if you’re adding a screw into wood or whatever you’re doing, is to drill a small pilot hole
first. You do this for two reasons, as long as your
drill bit is smaller than the shaft of the Screw Eye that you’re putting in, then what
it does is the hole will will give you a place to start off because if you just try to screw
it into the top here, it’s difficult to get in, it can skitter around and leave kind of
a messy hole and if depending on how the pieces designed it could put a crack in it. That happens in wood especially you can get
a crack in it. So you take a drill bit that is really tiny. Now I happen to buy a set here, this set was
only like six dollars and there’s like a whole bunch of micro sized ones, they’re actually
meant for all the different sizes of wire and it was only six dollars for the whole
set. I got it at Contenti which is an online jewelry
supply store but you can also find small drill bits I’m at a woodworking store or being a
hardware store that kind of thing too. The drill bits are everywhere but what I would
do is I would start a pilot hole in the top here. Hopefully, my fingers are out of the way and
polymer clay is so soft that what I usually do to get started is just kind of push down
on the drill to kind of put a little bit of a dent in the surface and then I just want
to screw down straight in because if you go in crooked you’re going to end up with an
eye pin–or the Screw Eye that goes in crooked. You also want to drill in a little bit shorter
than your screw and like I said, that you want it to be a smaller hole so it has something
to grab onto. So if you dri– drill then you can just sit–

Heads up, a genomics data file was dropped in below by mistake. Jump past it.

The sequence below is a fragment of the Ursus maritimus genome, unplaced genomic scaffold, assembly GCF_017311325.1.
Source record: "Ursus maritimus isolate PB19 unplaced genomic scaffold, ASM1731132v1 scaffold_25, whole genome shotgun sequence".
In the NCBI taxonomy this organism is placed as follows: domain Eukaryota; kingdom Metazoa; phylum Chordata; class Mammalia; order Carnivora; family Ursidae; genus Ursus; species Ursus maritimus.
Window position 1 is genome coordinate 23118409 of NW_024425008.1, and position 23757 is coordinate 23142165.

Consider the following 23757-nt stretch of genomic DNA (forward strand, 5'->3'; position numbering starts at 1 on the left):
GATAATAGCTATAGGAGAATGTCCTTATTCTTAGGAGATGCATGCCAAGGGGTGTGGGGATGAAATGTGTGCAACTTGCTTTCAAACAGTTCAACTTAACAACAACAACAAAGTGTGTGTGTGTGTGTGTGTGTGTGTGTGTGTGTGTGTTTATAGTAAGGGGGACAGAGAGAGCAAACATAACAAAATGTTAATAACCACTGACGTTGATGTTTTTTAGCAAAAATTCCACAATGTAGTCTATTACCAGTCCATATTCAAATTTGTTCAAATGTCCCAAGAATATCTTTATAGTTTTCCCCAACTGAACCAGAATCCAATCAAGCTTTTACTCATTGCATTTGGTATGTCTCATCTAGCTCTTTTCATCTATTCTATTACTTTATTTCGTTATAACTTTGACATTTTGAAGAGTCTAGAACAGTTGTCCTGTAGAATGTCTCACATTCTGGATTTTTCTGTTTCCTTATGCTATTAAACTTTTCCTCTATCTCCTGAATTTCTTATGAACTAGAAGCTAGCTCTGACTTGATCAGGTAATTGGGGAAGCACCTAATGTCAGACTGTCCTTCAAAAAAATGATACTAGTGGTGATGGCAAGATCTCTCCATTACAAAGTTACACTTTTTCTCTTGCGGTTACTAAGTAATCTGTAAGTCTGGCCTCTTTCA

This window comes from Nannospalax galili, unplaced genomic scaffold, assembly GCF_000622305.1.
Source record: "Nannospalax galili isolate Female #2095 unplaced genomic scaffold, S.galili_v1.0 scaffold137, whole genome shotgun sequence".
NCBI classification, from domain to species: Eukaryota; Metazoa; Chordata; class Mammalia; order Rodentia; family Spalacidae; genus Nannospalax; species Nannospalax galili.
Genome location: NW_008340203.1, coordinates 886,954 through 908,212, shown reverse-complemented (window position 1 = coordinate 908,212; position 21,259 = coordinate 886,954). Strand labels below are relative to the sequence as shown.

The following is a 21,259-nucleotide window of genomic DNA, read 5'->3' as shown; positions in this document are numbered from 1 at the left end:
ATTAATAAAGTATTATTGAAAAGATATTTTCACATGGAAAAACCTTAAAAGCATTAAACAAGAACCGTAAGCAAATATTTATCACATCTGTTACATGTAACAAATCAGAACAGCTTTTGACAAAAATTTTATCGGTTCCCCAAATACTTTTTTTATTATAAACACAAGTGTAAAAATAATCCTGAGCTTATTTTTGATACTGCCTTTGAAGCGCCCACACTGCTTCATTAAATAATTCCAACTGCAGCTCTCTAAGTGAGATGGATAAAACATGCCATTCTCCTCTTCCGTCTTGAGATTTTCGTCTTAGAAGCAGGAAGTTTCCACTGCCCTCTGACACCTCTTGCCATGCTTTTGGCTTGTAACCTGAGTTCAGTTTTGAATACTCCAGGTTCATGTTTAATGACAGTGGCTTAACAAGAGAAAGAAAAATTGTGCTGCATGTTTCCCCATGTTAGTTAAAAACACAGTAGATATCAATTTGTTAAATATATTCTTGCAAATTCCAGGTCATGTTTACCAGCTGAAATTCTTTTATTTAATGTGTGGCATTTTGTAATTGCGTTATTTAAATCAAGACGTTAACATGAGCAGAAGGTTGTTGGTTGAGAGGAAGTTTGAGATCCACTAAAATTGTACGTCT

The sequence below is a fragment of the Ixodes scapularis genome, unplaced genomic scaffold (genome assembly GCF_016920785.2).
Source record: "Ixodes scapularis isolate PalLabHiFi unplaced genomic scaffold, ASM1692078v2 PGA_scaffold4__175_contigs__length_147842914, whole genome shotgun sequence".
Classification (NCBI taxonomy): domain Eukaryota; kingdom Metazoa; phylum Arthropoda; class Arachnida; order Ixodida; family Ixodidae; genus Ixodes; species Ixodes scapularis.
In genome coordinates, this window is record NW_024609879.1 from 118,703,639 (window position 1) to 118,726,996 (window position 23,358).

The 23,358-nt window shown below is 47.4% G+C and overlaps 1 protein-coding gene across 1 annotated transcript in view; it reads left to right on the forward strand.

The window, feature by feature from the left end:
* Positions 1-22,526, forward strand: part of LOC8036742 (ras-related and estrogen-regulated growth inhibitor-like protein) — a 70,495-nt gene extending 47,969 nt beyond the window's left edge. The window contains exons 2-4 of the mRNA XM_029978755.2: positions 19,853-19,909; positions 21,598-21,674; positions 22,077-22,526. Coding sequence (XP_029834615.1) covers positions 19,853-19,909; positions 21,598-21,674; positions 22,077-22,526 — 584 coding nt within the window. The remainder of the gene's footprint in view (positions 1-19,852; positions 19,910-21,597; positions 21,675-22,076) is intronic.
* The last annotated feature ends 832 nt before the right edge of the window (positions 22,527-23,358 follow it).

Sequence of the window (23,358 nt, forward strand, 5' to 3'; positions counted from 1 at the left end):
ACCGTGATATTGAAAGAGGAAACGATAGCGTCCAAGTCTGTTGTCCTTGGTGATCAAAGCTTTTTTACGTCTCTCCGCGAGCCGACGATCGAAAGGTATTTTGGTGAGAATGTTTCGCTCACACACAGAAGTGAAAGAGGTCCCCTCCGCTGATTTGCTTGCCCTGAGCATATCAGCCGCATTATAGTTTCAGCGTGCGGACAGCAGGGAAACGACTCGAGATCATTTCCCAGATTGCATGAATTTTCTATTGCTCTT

jumped in my hand– if you just take it you can just screw it right in with your fingers
can take a little bit these are quite tiny and then it will just grab on. If you drill too big of a hole, what will
happen is– is those little threads on the screw will not have anything to bite into
and it’ll just pull out so I would screw it in first, get it right down to where I want
it then I would unscrew it again and put a little drop of superglue, white glue, any
kind of glue that’s going to just keep it from twisting out. So I’m just going to take this is a Glue I
got from I don’t know, Rings and Things but I think a lot of those places have it and
any super glue would work because your it’s– you’re not really securing the whole thing
in there you’re just kind of keeping it from twisting because the the screw itself will
hold in quite nicely into that soft polymer clay. So I’m just going to put a little drop of
glue on there and twist that back in. I always like to twist it one time in and
make sure they’ve got the thing in nice and straight before I put the glue in and also
to decide where I want it. If this is a very large hole in the screw
and you can string your cording or whatever it is that– your chain through it then you
would have it go front to back like this but if you have– if it’s quite small, this one
isn’t terribly large, you can turn it sideways like this and then put a jump ring in it. So in this case, that’s what I did here so
i put a jump ring between the screw eye and the cording and then it’s easy to open and
close and it’s facing the right direction. So, I hope that made sense for you, it will
make a very very secure way to hold on to your charms, way stronger than just putting
one of those flimsy little eye pins in that you just poked in. You don’t want it– you’ve done all that beautiful
work on your polymer clay charm and you don’t want to lose it and I– so put in– you can
find these little screws eyes in all kinds of places in lots of different sizes and finishes
and with a little drop of glue, you’re going to have a very secure charm. Alright, so I hope that was helpful if it
was do let us know if you liked that video– this video and if you’ve got suggestions for
techniques that you don’t know about, questions you have, products you like me the demo and
you can’t find a video in it that we’ve done on it yet, then make sure to leave your suggestions
in the comments section below. Alrighty, so we’ll see you next time and bye
for now.